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Children and Fires

Big Fires Start Small

Fires are the number-one cause of death in the home for children under five, and the National Fire Protection Association estimates that more than one third of those children died in fires started by themselves or by other young children. Fire is the number-one cause of death in the home for children ages 5 to 14. Roughly one of every seven fatal structure fires is started by a child under age 15. In 1994, 55 percent of arson arrests involved juveniles.

Who set fires? Some children engage in fire-play out of curiosity, without realizing the dangers. Some use fire-play as a bid for attention. Children in crisis may set fires intentionally, as a way of acting out their anger or frustration. With proper intervention, children who set fires can be helped.

Playing with fire: Children are naturally curious, and fire is fascinating. If a child expresses a natural interest in fire, don't overreact.

All children should be taught that matches and lighters are tools, not toys, and that fire is dangerous. Always keep matches and lighters up high, out of reach of children, preferably in a locked cabinet. Never leave a child alone with a burning candle, cooking fire, fireplace fire, campfire, barbecue, or any other open flame.

Older children should be taught, with adult supervision, to use fire properly. Have them help you sue fire responsibly through such safe activities as blowing out candles or putting charcoal in a barbecue grill before you light it.

Do not try to scare children away from fire. Teach them to respect it just as you would teach them to respect traffic or power tools.

Crisis fire starters: The negative behavior characteristics associated with setting fires are shared to some extent by all young people, most of whom never set a fire. In general, experts agree that setting a fire, like other antisocial behavior, is often a way of getting attention, exercising power, or acting out the need for help.

The "crisis fire setter" is typically a school-aged child, usually male, in his or her early or midteens or younger. He or she may be upset about a crisis or major change in his or her life (a death, move, or divorce, for example), or feel confused, angry, frustrated, or powerless for some other reason. Sometimes a child who deliberately sets fires feels alienated because of a learning disability or other source of chronic failure. Sometime, he or she comes from an abusive household. The potentially deadly fires these young people set may be symbolic and even self-destructive--the result of complex family, social, and psychological circumstances.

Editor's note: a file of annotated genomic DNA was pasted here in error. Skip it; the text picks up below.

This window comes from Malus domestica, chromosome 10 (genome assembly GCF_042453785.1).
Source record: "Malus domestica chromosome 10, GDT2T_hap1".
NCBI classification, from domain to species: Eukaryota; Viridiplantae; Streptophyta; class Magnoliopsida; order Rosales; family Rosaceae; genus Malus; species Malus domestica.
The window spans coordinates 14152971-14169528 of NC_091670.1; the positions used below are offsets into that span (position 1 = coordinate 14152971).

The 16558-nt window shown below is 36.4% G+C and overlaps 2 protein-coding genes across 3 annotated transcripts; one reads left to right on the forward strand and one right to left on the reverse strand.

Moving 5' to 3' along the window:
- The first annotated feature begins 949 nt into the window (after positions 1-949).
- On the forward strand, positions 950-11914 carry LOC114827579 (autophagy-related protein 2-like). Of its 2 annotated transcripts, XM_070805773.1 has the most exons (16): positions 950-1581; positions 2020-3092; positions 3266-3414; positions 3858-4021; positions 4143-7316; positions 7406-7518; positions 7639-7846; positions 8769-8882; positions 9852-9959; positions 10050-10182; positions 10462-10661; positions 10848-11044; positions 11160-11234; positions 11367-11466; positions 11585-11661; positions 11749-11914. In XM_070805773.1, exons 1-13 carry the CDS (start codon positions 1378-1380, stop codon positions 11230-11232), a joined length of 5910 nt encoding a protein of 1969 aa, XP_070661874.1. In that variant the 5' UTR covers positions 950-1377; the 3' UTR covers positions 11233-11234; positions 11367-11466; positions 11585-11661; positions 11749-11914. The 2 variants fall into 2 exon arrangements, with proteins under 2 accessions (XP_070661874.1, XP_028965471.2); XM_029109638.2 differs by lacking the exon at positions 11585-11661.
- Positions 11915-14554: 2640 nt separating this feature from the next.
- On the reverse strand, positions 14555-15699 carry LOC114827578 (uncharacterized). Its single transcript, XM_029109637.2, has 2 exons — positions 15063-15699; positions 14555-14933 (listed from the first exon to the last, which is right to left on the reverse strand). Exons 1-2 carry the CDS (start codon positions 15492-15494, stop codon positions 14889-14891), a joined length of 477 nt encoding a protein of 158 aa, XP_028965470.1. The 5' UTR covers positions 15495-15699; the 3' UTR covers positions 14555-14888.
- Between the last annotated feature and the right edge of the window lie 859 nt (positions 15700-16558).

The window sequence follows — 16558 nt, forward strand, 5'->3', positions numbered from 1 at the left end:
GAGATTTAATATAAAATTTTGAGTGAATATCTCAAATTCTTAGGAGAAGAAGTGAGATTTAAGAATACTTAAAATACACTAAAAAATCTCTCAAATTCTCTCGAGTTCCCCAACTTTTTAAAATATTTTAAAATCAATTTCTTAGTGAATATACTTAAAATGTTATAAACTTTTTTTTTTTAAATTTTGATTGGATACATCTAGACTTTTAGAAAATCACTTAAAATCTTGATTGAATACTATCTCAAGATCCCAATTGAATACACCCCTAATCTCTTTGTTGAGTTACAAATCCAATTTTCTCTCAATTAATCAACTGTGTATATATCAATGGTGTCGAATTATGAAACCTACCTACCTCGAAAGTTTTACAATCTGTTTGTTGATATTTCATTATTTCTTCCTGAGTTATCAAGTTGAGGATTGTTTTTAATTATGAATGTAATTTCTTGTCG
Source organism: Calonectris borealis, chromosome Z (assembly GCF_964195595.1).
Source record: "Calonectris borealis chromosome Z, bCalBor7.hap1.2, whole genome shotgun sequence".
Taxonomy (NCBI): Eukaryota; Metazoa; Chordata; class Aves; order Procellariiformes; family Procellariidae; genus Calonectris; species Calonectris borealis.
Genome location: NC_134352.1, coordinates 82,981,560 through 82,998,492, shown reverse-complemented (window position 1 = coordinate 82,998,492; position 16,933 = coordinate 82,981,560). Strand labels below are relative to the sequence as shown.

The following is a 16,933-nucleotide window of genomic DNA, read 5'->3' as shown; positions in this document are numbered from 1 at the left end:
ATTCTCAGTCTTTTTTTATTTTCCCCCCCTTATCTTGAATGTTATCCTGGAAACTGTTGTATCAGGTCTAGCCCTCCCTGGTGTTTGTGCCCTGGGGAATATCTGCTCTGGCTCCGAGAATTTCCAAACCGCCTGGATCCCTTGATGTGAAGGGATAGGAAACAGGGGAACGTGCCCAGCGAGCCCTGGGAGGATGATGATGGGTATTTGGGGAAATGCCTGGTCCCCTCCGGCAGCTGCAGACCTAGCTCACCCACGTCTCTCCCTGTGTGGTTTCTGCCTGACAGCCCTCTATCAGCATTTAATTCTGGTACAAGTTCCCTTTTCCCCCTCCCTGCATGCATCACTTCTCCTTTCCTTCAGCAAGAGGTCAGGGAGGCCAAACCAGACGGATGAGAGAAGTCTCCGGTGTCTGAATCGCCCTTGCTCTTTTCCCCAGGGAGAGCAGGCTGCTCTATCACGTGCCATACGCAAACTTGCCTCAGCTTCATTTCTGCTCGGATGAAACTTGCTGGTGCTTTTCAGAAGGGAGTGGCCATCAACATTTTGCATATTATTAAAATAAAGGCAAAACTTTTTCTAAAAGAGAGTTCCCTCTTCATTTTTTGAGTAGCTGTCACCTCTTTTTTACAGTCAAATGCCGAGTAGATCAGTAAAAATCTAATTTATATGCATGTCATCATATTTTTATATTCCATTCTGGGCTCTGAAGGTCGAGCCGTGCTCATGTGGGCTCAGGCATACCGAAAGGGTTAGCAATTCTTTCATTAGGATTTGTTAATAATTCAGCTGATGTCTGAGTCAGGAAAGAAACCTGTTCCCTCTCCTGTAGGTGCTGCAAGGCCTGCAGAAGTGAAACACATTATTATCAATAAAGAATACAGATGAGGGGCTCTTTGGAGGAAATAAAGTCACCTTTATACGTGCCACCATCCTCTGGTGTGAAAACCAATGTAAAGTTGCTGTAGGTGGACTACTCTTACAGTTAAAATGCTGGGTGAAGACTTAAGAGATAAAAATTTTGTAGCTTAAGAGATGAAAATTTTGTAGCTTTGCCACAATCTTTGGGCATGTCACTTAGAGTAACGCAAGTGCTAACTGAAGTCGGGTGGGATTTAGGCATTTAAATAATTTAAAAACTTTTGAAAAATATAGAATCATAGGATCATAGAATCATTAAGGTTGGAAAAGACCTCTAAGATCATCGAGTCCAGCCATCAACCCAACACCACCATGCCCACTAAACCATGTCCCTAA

Such children need help. Their fire setting is a symptom of a problem, not the problem itself. But it must be stopped. Parents, teachers, school administrators, and neighbors should step in when they suspect troubled children of using fire as a weapon.

When to seek help: If your child plays with matches or lighters and doesn't respond to your efforts to redirect his or her interest, the child may benefit from professional counseling. Parents who suspect, or find evidence, that their child is setting even very small fires should approach the child with concern for the potentially fatal consequences of fire setting. They should also reassure the child about any crisis that may be provoking the behavior, listen carefully when the child describes his or her feelings, and get professional help.

Where to find help: Crisis fire setters may have trouble talking about their problems and feelings with parents or counselors. There are special programs that can help. Many schools and fire departments offer programs to help children who play with fire or set fires. Contact your local fire department or school counselor for details. Social service agencies can help a child and his or her family deal with the underlying problems that motivate crisis fire setting.

It's the adults' responsibility: Set a good example by following basic fire-safe practices in the home and teach your children to respect fire.

  • Keep matches and lighters out of children's sight and reach--preferably in a locked cabinet. Use only child-resistant lighters.
  • Store flammable liquids properly and away from children.
  • Protect your home from arson by keeping your property free of fuels, such as brush and rubbish.
  • Never leave young children alone with an open flame.
  • Teach older children to use fire responsibly.
  • If you suspect your child is setting fires, get help immediately.

This information is provided by the National Fire Protection Association (NFPA).


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